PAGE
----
Posted in Living Peacefully, The Autism Gospel

Unmet Goals: An IEP Story

Our Individualized Education Plan turns 15 years old this year. While most of my time now is spent looking toward our immediate future and how we will transition out in just 18 months time, I always get reflective after our annual meeting. This year was no different.

I was surprised to find, as we were cleaning up old language and editing parts of this adolescent document, that many of our goals are no longer needed. We no longer need mathematics goals. His writing goal that was once in place because of such weak expression is obsolete because his teacher notes that he now “writes with voice.” Because he is reading at or above grade level, reading goals could also be deleted. In general, Noah’s 3.5 grade point average has marked him as a success of the Special Education System. This child who was once predicted to never read, write, or speak is now expected to receive college scholarships.

But some of our goals still go unmet. Objectives are still in place to assist with general anxiety in the classroom. Articulation goals may stay in place for Speech because the “r sound” still eludes. And the ever-daunting Social Skills Objectives remain as they have for longer than I can remember.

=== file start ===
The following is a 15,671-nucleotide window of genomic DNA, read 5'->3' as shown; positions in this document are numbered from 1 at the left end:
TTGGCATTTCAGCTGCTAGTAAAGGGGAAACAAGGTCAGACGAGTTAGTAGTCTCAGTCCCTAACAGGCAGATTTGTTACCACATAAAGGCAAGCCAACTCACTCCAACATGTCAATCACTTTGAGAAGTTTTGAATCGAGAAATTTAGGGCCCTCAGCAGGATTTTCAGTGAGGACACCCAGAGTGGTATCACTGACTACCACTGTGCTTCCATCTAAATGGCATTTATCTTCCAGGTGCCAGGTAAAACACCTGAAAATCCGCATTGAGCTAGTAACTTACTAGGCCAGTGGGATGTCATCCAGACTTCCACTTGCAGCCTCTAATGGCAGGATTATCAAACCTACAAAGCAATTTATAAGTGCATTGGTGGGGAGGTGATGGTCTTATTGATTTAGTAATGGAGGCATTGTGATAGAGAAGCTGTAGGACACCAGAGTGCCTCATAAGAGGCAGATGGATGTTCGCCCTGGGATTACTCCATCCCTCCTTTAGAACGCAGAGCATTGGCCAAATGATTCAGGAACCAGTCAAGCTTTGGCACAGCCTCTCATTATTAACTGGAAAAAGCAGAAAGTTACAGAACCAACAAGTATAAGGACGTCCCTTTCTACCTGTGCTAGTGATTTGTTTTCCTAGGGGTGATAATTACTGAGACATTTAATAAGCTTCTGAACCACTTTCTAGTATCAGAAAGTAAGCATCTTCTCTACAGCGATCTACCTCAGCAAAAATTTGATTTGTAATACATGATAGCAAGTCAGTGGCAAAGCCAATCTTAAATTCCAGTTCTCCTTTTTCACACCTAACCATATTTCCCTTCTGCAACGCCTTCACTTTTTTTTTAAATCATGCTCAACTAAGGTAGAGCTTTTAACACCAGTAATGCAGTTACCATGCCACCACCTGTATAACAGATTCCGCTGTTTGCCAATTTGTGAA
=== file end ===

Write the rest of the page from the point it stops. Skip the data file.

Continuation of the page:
Among them, “Noah will initiate conversation with peers….”

As the team honestly assessed Noah’s lack of interest in this area, one of his teachers spoke up with a story that still has me pondering. It seems that not long ago Noah witnessed an accident in the hallway. One of his peers accidentally tripped another student as they knelt in the hall to adjust their books. The boy who fell became immediately angry and moved toward the other with raised voice, ready to fight.

Noah’s teacher said, “Before I knew what was happening, Noah stepped out between them and began to try and diffuse the situation. Noah said, ‘We all need to relax. He didn’t do this on purpose. I saw it; it was unintentional. This was just an accident so we don’t need to fight about it.’”

Noah the Peacemaker, unwilling to “initiate a conversation with peers” (a.k.a. small talk), is completely willing to speak into the middle of conflict to stop violence and make amity. Everyone smiled and a silent understanding was reached that perhaps this unmet goal wasn’t the tragedy it seemed.

Noah will speak up when it is necessary. He will speak truth. He will speak reconciliation. He will speak harmony. He will speak resolution. He will speak compromise. He will speak peace.

But he doesn’t do small talk. This goal remains unmet. And I think I am good with that.

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Author:

Vangie writes, teaches and speaks about her experience as the parent of a child with Autism. She holds a B.S. in Christian Ministry and an M.A. in Contemporary Theology. She seeks to synthesize perspectives in theology, disability and ministry.

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